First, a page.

Below are our top book recommendations to help prepare you for the SAT:
Barron’s SAT Study Guide has ample sample questions and bonus online SAT prep exams. The book includes seven practice exams, and the content review can help prepare any student for the SAT.
Ask anyone who took the SAT; Barron’s prep books are excellent since they help identify your weaknesses so you can work to improve them. It is a comprehensive guide covering all the SAT, from its topics to its format.
Written by Mike Barrett, an SAT prep tutor who has students all over the world, the “SAT Prep Black Book” offers easy walkthroughs of questions from the College Board’s certified practice tests. This book offers detailed and systematic instructions using these questions, covering each type of SAT question and innovative techniques to approach them.
It is the best traditional SAT book available on the market today. It teaches the student the structure, outline, and tricks of the SAT, which is very beneficial. It teaches helpful strategies that are time-efficient and help students answer questions effectively.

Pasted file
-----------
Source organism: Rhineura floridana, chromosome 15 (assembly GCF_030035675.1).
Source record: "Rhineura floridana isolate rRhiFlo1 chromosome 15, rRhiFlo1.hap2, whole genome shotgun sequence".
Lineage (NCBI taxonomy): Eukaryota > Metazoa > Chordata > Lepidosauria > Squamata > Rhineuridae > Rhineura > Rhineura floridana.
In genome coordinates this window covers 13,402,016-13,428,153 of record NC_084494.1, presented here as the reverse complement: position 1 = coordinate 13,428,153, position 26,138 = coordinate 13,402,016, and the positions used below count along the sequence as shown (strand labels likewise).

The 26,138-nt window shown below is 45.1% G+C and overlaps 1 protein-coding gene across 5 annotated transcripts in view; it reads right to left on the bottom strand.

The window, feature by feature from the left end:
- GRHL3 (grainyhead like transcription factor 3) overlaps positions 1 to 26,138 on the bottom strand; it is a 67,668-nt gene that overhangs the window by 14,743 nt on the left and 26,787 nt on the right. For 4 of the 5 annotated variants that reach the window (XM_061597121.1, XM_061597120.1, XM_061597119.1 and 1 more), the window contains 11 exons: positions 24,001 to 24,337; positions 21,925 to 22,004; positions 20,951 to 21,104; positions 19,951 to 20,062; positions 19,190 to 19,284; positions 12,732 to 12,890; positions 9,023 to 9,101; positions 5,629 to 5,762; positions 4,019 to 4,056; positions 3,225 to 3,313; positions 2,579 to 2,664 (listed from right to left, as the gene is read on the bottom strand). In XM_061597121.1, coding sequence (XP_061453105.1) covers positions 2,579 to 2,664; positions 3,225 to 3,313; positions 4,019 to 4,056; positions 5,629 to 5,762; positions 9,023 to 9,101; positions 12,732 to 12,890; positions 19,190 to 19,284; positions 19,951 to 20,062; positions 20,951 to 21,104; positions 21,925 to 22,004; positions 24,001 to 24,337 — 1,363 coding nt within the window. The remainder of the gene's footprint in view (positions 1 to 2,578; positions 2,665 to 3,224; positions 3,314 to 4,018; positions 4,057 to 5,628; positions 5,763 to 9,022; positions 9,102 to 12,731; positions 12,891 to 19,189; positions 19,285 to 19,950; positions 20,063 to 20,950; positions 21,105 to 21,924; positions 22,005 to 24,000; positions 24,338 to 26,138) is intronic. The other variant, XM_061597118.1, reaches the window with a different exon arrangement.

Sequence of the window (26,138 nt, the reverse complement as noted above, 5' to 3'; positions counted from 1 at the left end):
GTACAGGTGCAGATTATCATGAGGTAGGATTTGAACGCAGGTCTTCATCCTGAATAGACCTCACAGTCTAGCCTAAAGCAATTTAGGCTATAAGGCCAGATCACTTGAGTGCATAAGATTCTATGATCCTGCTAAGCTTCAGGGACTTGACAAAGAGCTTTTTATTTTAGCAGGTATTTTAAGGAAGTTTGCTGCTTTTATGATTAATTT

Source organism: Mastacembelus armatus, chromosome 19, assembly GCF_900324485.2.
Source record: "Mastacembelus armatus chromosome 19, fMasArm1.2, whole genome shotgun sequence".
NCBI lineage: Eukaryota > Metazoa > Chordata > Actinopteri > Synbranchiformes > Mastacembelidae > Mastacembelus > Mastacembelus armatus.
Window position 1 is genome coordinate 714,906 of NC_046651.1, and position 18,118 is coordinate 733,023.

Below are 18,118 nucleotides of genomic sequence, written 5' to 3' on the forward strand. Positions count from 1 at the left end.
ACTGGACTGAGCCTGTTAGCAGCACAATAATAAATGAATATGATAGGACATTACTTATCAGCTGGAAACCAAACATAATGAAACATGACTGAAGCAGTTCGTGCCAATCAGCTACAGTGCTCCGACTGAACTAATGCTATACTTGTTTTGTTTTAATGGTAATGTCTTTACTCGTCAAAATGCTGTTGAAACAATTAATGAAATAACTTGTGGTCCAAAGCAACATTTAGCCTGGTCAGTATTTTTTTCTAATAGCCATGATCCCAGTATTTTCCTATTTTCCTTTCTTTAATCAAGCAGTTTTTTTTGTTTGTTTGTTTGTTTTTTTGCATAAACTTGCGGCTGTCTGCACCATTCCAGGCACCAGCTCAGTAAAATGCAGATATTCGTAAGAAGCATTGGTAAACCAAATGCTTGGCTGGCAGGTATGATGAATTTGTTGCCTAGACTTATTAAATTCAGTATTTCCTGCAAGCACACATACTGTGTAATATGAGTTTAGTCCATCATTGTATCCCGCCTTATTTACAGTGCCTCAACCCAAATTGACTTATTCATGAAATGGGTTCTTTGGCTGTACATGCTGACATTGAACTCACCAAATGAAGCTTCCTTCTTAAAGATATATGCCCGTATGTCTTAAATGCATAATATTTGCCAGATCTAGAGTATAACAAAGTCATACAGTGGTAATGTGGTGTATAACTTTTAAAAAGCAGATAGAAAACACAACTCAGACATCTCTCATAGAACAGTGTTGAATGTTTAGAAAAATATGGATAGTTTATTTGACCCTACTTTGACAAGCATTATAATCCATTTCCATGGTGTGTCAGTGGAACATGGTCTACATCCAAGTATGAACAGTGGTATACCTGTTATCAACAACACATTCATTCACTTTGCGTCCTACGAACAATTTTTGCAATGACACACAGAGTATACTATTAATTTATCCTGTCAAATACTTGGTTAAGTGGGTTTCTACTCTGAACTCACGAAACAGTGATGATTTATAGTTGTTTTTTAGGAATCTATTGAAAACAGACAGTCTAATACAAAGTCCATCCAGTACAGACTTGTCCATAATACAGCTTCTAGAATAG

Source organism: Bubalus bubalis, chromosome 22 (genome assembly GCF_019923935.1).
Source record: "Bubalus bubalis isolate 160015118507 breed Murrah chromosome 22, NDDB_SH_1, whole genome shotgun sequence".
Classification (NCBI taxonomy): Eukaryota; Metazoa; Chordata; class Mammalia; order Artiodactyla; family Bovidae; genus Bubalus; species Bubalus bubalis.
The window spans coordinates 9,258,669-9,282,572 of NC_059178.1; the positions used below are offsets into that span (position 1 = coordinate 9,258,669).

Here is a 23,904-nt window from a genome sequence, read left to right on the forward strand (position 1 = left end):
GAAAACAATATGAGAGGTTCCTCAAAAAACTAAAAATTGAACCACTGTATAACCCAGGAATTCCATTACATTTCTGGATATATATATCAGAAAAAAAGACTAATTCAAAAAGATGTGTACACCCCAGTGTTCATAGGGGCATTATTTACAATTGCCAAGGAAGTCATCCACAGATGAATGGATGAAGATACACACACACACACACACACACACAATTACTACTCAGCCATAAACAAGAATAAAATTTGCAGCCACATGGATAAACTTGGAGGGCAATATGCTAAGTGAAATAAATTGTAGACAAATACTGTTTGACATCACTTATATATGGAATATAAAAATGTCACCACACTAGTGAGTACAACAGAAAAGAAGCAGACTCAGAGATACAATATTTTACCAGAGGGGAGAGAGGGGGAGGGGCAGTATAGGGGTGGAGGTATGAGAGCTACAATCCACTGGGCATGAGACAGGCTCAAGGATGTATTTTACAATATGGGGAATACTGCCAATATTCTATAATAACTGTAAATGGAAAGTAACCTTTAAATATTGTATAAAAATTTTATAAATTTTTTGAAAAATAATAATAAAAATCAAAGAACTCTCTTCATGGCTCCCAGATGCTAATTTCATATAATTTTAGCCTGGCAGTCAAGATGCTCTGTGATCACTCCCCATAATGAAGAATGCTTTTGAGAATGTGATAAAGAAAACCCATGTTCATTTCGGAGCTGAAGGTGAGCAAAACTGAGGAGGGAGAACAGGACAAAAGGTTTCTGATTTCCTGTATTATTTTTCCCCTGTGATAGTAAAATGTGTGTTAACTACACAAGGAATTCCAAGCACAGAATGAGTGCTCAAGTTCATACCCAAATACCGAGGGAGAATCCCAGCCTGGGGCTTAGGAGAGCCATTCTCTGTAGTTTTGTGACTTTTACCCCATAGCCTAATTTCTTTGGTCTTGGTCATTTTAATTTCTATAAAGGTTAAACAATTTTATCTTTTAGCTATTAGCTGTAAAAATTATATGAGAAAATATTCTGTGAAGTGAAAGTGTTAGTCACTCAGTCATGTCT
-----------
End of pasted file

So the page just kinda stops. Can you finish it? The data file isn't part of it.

Here are some important SAT tips you must remember when studying for test day.
When taking the SAT, it's important to come prepared with the necessary materials to ensure a smooth testing experience. Here's a list of materials to bring with you to the SAT:
It's important to note that you should not bring any electronic devices, including cell phones, tablets, or laptops, as they are not allowed during the test. If you do bring any unauthorized materials, you may be dismissed from the test and your scores may be canceled.
It is generally accepted that on the SAT, the less challenging questions are presented prior to the more difficult ones. So, one of our pro tips is to answer the easier questions first to save time for the more tricky and time-consuming ones that pop up later on.
It may seem obvious, but always ensure that you accurately input your answers to the corresponding section and number on the answer sheet. If you fail to pay attention, it is possible to inadvertently misplace your responses. There’s nothing worse than finding out you got a question wrong just because it’s in the wrong section!
Remember to keep an eye on the clock! It is critical to manage your time effectively during the SAT since the test is timed. You should consider that you’ll only need under a minute to answer easier questions, and limit yourself to one or two minutes on the more demanding ones.